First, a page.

Perhaps the last straw was writing that began to appear on the walls, saying things like ‘Marianne please get help’ and ‘light mass prayers’ - could these messages be from the ghostly nun that had been seen around the place? Marianne responded, but the replies were garbled. /12

In 1935, the Foysters upped sticks & left, as the Reverend Lionel had developed arthritis. Before anybody else could take over, Harry Price returned, with a band of volunteers to observe the house. They documented perceived paranormal happenings and seances were carried out. /13

It was the seances that seemed to prove the most fruitful. They gave the name of the ghostly nun as Marie Lairre, murdered after she left her convent to marry a member of a family who lived nearby in the 17th century. /14

Researchers also claimed to contact another spirit, who said that Borley Rectory would shortly be consumed by flames, revealing evidence of another horrible murder. True enough, Borley Rectory was consumed by flames on the 27th of February, 1939. /15

Locals continued to claim to see spirits, including a solitary young woman peering out a burnt-out window. Price was devastated, but he had enough to publish a book, The Most Haunted House in England’. An apt title! He died in 1948. /16

Ah, it’s a terrific story, but it’s pretty much 100% bullshit. For a start, all the stuff about the ‘ghostly nun’ being bricked up? It came from a novel that the first Reverend Bull used to read his children - ‘Montezuma’s Daughter’ by H. Rider Haggard. /17

Marianne Foyster would claim years later that she made up many of the ‘paranormal’ happenings, or made them occur as pranks on her husband. She was also banging Frank Pearless, the lodger, she claimed, and used ‘happenings’ to hide their trysts. /18

As for Price? Well, he was a ‘ghosthunter’, but he was also a showman and a trickster. He had a gift for courting the media, & was a fixture in the papers. His own SPR colleagues later found that he was responsible for many of the ‘hauntings’ that occurred during his visits. /19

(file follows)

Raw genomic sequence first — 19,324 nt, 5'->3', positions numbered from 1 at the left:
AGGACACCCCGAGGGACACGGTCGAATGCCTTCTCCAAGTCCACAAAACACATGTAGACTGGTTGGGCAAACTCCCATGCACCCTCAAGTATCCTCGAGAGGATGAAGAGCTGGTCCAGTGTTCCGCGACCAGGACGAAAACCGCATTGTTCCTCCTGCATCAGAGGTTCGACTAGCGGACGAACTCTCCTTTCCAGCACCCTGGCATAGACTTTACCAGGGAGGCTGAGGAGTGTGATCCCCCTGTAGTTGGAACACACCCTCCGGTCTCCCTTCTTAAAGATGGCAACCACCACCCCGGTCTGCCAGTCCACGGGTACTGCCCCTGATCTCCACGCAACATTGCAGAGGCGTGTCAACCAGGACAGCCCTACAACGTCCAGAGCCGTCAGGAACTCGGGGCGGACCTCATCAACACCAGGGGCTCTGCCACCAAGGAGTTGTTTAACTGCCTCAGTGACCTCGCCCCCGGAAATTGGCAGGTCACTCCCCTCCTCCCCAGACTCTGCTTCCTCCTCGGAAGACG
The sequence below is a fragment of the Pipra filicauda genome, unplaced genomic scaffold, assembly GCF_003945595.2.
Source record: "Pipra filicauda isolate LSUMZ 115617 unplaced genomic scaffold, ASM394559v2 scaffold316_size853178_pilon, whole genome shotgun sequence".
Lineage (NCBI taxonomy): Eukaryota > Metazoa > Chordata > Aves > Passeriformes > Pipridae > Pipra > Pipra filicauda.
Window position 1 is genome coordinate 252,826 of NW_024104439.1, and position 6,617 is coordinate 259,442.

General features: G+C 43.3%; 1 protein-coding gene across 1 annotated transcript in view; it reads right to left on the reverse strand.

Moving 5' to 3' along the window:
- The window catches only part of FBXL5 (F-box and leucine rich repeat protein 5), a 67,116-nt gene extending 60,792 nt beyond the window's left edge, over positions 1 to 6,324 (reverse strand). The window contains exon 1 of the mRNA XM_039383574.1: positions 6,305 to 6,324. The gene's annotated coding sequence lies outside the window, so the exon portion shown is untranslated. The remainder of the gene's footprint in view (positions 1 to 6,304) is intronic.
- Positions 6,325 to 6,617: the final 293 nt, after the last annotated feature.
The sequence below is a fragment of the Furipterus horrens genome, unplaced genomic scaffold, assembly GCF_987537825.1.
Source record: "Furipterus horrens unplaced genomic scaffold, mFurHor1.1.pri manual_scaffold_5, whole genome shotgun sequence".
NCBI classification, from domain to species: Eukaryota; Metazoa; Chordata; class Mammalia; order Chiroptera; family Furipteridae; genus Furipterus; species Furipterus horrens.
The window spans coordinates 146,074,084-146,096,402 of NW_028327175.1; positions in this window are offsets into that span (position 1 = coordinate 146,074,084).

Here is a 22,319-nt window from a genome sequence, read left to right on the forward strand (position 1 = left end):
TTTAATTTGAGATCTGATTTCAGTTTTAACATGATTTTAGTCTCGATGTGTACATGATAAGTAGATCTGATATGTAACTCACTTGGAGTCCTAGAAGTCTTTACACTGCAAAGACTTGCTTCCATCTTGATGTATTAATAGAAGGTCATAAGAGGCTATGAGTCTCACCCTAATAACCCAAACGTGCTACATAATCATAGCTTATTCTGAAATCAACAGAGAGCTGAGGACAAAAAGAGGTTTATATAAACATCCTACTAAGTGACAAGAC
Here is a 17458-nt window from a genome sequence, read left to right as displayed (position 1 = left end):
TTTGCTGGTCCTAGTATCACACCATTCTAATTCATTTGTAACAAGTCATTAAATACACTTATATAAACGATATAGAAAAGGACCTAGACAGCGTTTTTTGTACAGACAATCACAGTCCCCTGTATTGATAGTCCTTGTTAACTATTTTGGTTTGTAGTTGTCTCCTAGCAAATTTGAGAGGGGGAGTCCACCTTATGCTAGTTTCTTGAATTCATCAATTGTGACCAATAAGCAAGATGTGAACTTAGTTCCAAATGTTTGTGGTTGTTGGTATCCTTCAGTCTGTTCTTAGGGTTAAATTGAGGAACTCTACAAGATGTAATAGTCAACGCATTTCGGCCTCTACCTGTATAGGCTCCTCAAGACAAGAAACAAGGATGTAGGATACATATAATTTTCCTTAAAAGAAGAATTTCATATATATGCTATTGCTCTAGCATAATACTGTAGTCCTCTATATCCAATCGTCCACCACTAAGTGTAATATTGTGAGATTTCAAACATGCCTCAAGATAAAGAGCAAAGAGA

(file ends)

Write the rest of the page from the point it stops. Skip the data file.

The hauntings that guests encountered? Well, subsequent investigations would find that they were due to shitty, shitty plumbing (cited by the Smiths as a reason for leaving), rats and wind. Anyone who has spent time in an old English house knows what the wind can do. /20

As for the skull - well, the rectory was on land near the church, and there'd been plenty of interments there, including 17th century plague victims. Of course bones would turn up! /21

Decades after the fact, Borley Rectory still has a firm hold on the imagination when it comes to English hauntings. Books and films on it continue to appear. It shows no signs of dying down - check out the trailer for the recent film made about it! /22  https://www.youtube.com/watch?v=MwVon3ODMWo 

...and there’s another film made about it being released next year! /23  https://www.youtube.com/watch?v=YqxsfRjz1t8 

There’s a lot of pish-posh and tomfoolery about the Borley Rectory case online, but if you want to learn more about the case, may I commend to you the @Skeptoid episode, that fairly debunks the happenings. /24  https://skeptoid.com/episodes/4053